Timber floors is any material made from timbers, which is specifically designed for usage as interior flooring, either purely aesthetic or structural. Timber is a popular choice as an exterior flooring material because of its natural look and appearance and is available in a variety of different species, shades, patterns, and cuts. It is extensively used as a building material because of its high resistance to decay, scratches, spills, stains, dents, dirt, grease, and insect infestation. Also, timbers are resistant to any form of fire, such as electrical, gas, oil, or gas-fired appliances. Furthermore, the resiliency to being scratched, stained, or dented makes them ideal for use in areas where wear and tear of wooden flooring may occur.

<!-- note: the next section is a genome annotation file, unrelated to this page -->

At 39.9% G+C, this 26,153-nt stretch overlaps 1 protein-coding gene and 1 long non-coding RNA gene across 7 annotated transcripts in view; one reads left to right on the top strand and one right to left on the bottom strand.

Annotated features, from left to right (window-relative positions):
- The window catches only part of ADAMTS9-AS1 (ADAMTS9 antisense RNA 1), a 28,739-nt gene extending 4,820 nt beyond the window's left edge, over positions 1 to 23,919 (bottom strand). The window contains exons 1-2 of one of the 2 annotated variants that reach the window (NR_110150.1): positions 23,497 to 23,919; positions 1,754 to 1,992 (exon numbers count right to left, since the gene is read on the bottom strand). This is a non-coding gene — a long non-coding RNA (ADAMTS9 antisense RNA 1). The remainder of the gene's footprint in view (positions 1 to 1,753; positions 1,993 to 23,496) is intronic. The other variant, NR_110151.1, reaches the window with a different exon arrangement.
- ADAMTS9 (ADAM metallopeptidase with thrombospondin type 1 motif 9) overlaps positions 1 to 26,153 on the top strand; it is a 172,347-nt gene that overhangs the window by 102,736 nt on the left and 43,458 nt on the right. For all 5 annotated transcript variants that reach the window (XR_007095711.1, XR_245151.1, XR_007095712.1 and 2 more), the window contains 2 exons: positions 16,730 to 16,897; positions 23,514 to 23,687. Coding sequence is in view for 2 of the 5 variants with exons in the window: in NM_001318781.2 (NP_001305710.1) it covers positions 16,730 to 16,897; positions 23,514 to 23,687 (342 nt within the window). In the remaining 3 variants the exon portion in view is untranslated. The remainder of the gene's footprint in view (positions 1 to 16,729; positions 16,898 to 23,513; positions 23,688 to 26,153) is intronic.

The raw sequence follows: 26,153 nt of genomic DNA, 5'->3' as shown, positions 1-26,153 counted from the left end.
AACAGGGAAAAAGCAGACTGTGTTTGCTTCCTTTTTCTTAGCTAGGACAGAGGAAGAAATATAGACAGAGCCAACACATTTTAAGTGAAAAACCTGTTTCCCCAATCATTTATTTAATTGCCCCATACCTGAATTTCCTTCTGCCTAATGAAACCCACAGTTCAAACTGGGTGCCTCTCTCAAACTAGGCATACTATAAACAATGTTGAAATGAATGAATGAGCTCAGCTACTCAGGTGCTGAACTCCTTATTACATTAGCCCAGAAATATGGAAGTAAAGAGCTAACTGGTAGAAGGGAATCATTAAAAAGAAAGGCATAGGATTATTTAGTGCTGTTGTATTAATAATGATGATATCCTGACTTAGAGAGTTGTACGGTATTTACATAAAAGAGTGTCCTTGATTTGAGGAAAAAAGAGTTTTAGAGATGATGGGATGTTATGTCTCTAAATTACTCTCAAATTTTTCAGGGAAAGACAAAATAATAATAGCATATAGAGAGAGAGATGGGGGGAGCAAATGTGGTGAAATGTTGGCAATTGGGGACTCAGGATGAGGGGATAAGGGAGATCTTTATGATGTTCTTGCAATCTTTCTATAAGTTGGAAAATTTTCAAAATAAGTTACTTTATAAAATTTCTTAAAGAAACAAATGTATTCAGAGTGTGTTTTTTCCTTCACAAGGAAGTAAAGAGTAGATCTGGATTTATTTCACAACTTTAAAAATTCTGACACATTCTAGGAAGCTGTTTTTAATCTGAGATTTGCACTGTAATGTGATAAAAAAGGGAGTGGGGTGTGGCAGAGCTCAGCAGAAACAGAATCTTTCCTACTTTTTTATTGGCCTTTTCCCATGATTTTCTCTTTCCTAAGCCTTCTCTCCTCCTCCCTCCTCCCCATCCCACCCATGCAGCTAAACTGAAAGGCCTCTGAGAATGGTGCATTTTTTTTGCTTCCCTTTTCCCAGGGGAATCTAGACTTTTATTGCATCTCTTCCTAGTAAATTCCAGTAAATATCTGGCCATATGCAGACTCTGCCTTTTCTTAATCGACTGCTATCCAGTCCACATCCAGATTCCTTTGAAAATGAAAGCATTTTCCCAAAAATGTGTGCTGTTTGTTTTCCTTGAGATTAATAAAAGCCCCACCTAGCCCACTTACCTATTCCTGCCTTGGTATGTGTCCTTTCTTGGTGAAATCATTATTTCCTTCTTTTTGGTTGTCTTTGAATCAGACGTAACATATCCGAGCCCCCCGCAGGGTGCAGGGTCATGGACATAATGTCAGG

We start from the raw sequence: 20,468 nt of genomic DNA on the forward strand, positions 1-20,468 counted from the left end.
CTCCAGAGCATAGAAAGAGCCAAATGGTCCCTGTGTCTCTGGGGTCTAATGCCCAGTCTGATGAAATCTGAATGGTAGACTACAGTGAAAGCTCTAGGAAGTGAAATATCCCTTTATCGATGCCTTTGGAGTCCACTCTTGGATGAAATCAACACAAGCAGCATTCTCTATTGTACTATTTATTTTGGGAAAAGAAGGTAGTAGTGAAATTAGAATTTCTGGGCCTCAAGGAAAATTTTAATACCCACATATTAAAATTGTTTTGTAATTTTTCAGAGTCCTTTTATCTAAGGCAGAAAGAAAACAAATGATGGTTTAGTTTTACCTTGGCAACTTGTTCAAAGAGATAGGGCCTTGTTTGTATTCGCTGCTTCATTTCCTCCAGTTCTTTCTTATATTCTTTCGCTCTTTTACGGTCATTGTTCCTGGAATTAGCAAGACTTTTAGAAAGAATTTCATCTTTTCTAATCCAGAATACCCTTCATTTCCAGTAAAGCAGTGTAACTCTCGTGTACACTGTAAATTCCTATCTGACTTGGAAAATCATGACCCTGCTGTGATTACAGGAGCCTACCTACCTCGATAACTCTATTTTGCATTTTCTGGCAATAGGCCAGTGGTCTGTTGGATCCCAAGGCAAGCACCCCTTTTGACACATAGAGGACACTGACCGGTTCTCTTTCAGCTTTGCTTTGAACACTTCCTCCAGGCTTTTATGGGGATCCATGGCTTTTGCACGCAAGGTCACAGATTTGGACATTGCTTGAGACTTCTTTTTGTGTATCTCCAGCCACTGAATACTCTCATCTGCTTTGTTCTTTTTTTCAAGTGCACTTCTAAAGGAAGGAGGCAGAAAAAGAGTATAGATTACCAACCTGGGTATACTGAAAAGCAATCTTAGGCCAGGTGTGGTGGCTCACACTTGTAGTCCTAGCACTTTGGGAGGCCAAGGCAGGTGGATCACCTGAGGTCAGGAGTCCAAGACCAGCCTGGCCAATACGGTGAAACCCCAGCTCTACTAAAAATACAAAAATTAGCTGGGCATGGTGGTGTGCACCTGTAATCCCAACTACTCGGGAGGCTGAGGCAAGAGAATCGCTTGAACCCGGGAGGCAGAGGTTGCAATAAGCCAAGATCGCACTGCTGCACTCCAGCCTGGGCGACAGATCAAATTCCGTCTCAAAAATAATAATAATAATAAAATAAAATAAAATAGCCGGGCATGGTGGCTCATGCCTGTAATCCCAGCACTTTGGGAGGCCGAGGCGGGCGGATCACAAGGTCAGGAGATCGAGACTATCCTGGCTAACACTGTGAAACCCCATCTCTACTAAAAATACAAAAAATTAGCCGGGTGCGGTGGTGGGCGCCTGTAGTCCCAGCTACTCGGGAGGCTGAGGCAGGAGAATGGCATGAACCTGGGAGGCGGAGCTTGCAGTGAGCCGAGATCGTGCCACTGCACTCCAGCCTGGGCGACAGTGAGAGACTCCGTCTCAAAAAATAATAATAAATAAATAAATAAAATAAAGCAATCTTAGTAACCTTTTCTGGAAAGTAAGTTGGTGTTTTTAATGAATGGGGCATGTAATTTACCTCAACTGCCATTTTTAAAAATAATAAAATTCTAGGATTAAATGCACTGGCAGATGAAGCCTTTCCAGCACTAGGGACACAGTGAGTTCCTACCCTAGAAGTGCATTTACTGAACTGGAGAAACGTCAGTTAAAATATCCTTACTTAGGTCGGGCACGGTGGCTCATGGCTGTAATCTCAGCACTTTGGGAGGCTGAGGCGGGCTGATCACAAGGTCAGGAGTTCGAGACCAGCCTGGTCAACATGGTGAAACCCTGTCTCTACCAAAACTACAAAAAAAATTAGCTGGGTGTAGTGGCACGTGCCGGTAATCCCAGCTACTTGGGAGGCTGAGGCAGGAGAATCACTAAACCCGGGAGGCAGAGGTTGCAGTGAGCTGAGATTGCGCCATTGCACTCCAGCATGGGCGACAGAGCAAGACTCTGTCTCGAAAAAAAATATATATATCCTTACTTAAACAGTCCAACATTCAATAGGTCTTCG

Timber flooring can be installed as flat, slatted boards, or planks. The most commonly used timbers in timber floors are redwood, cedar, pine, and heart pine. Typically, wooden floors are constructed with planks of one to twelve inches in width, although smaller timbers such as bamboo may also be used. Common finishes include ultraviolet (UV), varnish, or paint. The advantage of timber floors is that they look good and can last for several years with proper maintenance and care.
Timber floors, unlike ceramic tiles and vinyl flooring, do not have the cleavages between the individual planks. This means that the boards are not “pinched” together by adjacent planks. Also, since timber floors are composed of different thicknesses of boards, the thickness of the finished floor also varies based on the subfloor layer. Lastly, because the main factor that affects the life and durability of timber floors is the number of layers of boards – the deeper the number of layers in the floor – the longer the floor will last.